“I felt like a king,” Lil Rel says, still half-groggy in a suite at the Royal Sonesta on an unseasonably nippy August morning in his native Chicago. The night before he had taken the stage to do an hour of new stand-up comedy at the famed Chicago Theater with a king’s entrance, backed by pre-recorded chants of “Rel” that crescendoed to a deafening buzz, a reference to the rapper Lil Flip’s classic track “Game Over.” It didn’t take long for the audience to start chanting in unison at the bespectacled, 42-year-old returning hometown hero standing before them, clad in a red and black suit—an homage to his comedy GOAT Eddie Murphy as well as Bobby Brown, who he considers the king to “dark-skinned brothers” of a certain age: “I’m not even lying to you,” he says. “I googled Bobby Brown outfits. It was between three of them.” Rel tore the house down in his two back-to-back sold-out shows: Walking onstage for his second is when he had the realization that “none of these motherfuckers are better than me.”
His impetus for doing a special came from feeling left out. He felt constantly aware of the absence of his name in “the conversation.” From the social-media-prompt memes that only make room for a quadrant of faces when they ask who’s the best or who’s gotta go, to decidedly offline but still culturally relevant barbershop discussions, his name wasn’t coming up in the debate over Best Comic Out debate, despite a solid 15 years of working the comedy circuit before Get Out blew up his acting career. Or at least, his name wasn’t coming up often enough for his liking. “Motherfuckers forgot how they met me,” Rel says matter-of-factly, his voice reduced to a hoarse low register.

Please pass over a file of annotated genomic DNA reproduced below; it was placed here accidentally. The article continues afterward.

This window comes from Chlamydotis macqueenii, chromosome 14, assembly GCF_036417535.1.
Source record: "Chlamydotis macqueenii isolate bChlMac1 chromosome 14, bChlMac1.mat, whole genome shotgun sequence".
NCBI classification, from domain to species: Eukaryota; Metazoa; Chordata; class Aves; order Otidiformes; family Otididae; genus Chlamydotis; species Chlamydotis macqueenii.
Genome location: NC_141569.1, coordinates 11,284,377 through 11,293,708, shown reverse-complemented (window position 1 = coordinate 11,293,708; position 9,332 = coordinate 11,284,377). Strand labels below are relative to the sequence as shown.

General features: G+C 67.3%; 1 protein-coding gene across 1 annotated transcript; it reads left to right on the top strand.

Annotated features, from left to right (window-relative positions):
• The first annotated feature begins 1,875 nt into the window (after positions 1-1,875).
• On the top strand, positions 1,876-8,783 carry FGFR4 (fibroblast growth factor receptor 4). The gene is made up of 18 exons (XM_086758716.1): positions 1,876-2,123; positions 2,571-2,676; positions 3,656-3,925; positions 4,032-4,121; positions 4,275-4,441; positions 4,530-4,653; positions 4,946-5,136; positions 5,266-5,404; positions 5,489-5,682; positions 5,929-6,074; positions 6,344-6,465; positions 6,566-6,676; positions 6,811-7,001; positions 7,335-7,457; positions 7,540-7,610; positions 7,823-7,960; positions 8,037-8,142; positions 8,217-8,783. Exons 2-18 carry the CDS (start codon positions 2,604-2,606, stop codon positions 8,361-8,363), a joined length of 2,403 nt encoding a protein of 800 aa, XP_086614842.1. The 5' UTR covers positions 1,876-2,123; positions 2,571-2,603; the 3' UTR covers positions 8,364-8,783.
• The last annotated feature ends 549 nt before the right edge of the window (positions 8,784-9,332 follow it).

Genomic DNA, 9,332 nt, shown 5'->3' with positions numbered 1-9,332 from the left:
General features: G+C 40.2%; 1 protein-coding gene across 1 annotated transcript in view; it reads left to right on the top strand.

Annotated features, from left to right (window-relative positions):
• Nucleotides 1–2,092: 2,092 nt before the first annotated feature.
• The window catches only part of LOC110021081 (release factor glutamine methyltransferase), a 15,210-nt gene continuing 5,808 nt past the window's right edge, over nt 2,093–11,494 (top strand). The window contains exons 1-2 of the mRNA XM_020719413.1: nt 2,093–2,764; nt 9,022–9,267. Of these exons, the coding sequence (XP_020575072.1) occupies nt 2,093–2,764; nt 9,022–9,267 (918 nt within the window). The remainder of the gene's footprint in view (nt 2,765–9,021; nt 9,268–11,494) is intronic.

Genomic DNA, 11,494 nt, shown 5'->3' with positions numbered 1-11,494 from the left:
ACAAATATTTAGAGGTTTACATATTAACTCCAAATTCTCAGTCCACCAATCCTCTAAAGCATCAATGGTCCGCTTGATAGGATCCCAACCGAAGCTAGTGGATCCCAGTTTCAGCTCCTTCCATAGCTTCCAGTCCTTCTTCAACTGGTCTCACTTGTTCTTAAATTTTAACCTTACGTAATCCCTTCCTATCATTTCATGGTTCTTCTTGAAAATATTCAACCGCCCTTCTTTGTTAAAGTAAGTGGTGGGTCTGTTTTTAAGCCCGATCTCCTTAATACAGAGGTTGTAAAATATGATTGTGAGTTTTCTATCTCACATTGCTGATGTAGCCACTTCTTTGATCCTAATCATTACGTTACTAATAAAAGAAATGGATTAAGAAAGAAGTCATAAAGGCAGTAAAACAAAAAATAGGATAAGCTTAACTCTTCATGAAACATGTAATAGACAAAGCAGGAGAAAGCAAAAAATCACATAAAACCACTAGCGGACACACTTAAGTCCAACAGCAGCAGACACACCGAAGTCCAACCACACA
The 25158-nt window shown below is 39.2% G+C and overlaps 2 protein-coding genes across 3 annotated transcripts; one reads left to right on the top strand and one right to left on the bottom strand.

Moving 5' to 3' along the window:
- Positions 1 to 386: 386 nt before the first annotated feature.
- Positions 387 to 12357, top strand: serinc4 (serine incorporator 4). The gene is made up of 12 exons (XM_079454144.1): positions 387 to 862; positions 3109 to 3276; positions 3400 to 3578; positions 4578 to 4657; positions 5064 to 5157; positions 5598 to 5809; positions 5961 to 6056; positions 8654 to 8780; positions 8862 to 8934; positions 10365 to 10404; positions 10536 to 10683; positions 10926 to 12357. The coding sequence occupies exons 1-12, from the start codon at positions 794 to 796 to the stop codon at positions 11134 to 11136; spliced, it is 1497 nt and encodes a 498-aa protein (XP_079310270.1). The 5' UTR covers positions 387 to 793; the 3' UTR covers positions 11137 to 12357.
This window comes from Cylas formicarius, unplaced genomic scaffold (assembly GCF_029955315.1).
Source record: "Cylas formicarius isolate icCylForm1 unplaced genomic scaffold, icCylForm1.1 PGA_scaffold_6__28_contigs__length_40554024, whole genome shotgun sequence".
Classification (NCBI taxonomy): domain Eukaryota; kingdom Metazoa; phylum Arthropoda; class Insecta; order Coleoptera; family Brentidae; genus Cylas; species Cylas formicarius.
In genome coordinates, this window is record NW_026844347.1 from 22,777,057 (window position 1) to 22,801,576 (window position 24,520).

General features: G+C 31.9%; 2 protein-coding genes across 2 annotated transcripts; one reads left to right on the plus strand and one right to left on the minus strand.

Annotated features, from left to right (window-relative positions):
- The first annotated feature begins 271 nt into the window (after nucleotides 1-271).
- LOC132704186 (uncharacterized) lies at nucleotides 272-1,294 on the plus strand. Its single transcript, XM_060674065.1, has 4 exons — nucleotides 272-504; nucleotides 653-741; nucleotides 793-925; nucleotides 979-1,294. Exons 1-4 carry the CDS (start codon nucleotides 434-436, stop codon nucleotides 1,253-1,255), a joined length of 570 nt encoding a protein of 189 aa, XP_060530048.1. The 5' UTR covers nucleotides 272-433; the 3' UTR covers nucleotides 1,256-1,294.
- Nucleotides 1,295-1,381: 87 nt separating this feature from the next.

Rel (whose real name is Milton Howery, or “Terry” to his family to avoid confusion with the three other Miltons in it) delivered one hell of a reintroduction: The two shows were filmed and combined to create his new HBO special, I said it. Y’all thinking it, which debuted this morning on HBO Max. “You saw my full skill set [last night],” he asserts in the Sonesta, assessing his performance. “I’ve [never] displayed it in [my previous] specials. For some reason yesterday, that shit happened. Like how I can just make up a song on the spot,” he says, referencing a bit that hinges on a pitch-perfect Bone Thugs N Harmony impression, “or the ants.” (A top joke of the night, it paints success as just having a different, higher class of insect invading your house.) His previous HBO special, 2019’s Crenshaw, showcased his knack for telling fully-fleshed out, longform stories with multiple characters and payoffs, with almost 45 minutes dedicated to a family member’s funeral that he reluctantly paid for. But this new hour has everything from ripped-from-the-headlines jokes (about the reemergence of polio), to a first-person account of the moment Verzuz jumped the shark, to, yes, his take on The Slap.
Anyone watching Rel’s back-to-back tapings would be struck by just how much of his show is created in the moment. Televised specials are usually the end result of a comic painstakingly crafting and testing a set before audiences, making sure every punchline lands when the cameras roll. Rarely do comedians use valuable taping time to remove the safety net and just riff. And yet here was Rel, inspired by a random yell from an audience member to reference the Morgan Freeman-starring Black Movie Classic Lean on Me, and then digress into a full five-minute bit about the film, from impressions of some of the ridiculously intense characters to leading the crowd in a sing-a-long of the title song. “None of that shit was planned,” he proudly says about his many improvs. Rel commands the stage masterfully, but casually, with no hint of grandiose self-importance or self-doubt. It’s as if he just wandered into his family’s living room to find a full couch, so he decided he might as well entertain them. Decades of performing have given him the ease to craft fully developed jokes on a whim that keep the crowd roaring.